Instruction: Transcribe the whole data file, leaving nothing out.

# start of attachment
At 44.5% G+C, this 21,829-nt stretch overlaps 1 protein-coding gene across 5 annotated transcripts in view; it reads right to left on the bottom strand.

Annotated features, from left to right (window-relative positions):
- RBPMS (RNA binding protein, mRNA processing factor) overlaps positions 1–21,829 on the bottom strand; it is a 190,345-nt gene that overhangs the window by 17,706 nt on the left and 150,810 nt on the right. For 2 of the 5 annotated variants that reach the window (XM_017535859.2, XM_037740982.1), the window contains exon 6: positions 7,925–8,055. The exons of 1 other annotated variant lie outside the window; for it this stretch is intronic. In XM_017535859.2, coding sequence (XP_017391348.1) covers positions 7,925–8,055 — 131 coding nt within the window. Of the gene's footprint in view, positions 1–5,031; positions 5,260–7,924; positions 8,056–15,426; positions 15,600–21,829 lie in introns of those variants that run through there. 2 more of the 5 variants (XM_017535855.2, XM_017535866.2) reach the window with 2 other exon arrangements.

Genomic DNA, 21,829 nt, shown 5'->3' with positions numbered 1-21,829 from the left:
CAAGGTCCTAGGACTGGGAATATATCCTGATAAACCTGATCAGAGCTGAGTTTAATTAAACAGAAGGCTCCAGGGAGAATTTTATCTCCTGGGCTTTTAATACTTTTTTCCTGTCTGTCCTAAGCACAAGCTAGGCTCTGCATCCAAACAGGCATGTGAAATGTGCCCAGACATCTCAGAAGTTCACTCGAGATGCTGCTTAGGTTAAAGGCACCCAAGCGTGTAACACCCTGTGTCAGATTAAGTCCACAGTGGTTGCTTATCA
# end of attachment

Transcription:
At 44.5% G+C, this 21,829-nt stretch overlaps 1 protein-coding gene across 5 annotated transcripts in view; it reads right to left on the bottom strand.

Annotated features, from left to right (window-relative positions):
- RBPMS (RNA binding protein, mRNA processing factor) overlaps positions 1–21,829 on the bottom strand; it is a 190,345-nt gene that overhangs the window by 17,706 nt on the left and 150,810 nt on the right. For 2 of the 5 annotated variants that reach the window (XM_017535859.2, XM_037740982.1), the window contains exon 6: positions 7,925–8,055. The exons of 1 other annotated variant lie outside the window; for it this stretch is intronic. In XM_017535859.2, coding sequence (XP_017391348.1) covers positions 7,925–8,055 — 131 coding nt within the window. Of the gene's footprint in view, positions 1–5,031; positions 5,260–7,924; positions 8,056–15,426; positions 15,600–21,829 lie in introns of those variants that run through there. 2 more of the 5 variants (XM_017535855.2, XM_017535866.2) reach the window with 2 other exon arrangements.

Genomic DNA, 21,829 nt, shown 5'->3' with positions numbered 1-21,829 from the left:
CAAGGTCCTAGGACTGGGAATATATCCTGATAAACCTGATCAGAGCTGAGTTTAATTAAACAGAAGGCTCCAGGGAGAATTTTATCTCCTGGGCTTTTAATACTTTTTTCCTGTCTGTCCTAAGCACAAGCTAGGCTCTGCATCCAAACAGGCATGTGAAATGTGCCCAGACATCTCAGAAGTTCACTCGAGATGCTGCTTAGGTTAAAGGCACCCAAGCGTGTAACACCCTGTGTCAGATTAAGTCCACAGTGGTTGCTTATCA